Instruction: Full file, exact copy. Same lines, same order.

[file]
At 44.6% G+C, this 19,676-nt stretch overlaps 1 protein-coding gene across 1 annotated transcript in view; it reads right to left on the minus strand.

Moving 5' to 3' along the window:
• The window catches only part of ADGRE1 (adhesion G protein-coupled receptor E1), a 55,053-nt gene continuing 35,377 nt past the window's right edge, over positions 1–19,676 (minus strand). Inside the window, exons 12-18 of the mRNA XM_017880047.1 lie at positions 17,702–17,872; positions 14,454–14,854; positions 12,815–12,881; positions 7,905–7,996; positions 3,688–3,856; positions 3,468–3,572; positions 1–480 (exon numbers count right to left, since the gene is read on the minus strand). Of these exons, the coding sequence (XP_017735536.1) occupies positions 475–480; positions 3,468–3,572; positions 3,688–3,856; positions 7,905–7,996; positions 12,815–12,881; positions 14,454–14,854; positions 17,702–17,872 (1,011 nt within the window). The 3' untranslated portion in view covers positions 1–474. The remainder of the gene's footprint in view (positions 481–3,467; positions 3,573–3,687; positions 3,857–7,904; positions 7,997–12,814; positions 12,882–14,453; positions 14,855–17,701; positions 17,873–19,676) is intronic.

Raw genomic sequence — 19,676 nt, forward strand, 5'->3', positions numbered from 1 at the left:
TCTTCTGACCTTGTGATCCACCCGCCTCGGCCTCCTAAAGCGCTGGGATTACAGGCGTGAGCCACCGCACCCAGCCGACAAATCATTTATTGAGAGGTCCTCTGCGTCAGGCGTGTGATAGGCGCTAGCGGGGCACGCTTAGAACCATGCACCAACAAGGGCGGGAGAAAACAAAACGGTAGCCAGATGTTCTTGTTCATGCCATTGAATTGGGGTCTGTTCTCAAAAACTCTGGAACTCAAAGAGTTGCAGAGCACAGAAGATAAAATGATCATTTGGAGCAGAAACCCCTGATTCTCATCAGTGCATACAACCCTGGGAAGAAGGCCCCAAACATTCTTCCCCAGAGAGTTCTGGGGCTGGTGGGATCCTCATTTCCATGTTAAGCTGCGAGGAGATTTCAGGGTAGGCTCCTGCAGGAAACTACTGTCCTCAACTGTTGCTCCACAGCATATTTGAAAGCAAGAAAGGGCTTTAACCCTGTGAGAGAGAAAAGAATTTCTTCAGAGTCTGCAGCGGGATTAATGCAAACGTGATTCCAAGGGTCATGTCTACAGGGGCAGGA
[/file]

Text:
At 44.6% G+C, this 19,676-nt stretch overlaps 1 protein-coding gene across 1 annotated transcript in view; it reads right to left on the minus strand.

Moving 5' to 3' along the window:
• The window catches only part of ADGRE1 (adhesion G protein-coupled receptor E1), a 55,053-nt gene continuing 35,377 nt past the window's right edge, over positions 1–19,676 (minus strand). Inside the window, exons 12-18 of the mRNA XM_017880047.1 lie at positions 17,702–17,872; positions 14,454–14,854; positions 12,815–12,881; positions 7,905–7,996; positions 3,688–3,856; positions 3,468–3,572; positions 1–480 (exon numbers count right to left, since the gene is read on the minus strand). Of these exons, the coding sequence (XP_017735536.1) occupies positions 475–480; positions 3,468–3,572; positions 3,688–3,856; positions 7,905–7,996; positions 12,815–12,881; positions 14,454–14,854; positions 17,702–17,872 (1,011 nt within the window). The 3' untranslated portion in view covers positions 1–474. The remainder of the gene's footprint in view (positions 481–3,467; positions 3,573–3,687; positions 3,857–7,904; positions 7,997–12,814; positions 12,882–14,453; positions 14,855–17,701; positions 17,873–19,676) is intronic.

Raw genomic sequence — 19,676 nt, forward strand, 5'->3', positions numbered from 1 at the left:
TCTTCTGACCTTGTGATCCACCCGCCTCGGCCTCCTAAAGCGCTGGGATTACAGGCGTGAGCCACCGCACCCAGCCGACAAATCATTTATTGAGAGGTCCTCTGCGTCAGGCGTGTGATAGGCGCTAGCGGGGCACGCTTAGAACCATGCACCAACAAGGGCGGGAGAAAACAAAACGGTAGCCAGATGTTCTTGTTCATGCCATTGAATTGGGGTCTGTTCTCAAAAACTCTGGAACTCAAAGAGTTGCAGAGCACAGAAGATAAAATGATCATTTGGAGCAGAAACCCCTGATTCTCATCAGTGCATACAACCCTGGGAAGAAGGCCCCAAACATTCTTCCCCAGAGAGTTCTGGGGCTGGTGGGATCCTCATTTCCATGTTAAGCTGCGAGGAGATTTCAGGGTAGGCTCCTGCAGGAAACTACTGTCCTCAACTGTTGCTCCACAGCATATTTGAAAGCAAGAAAGGGCTTTAACCCTGTGAGAGAGAAAAGAATTTCTTCAGAGTCTGCAGCGGGATTAATGCAAACGTGATTCCAAGGGTCATGTCTACAGGGGCAGGA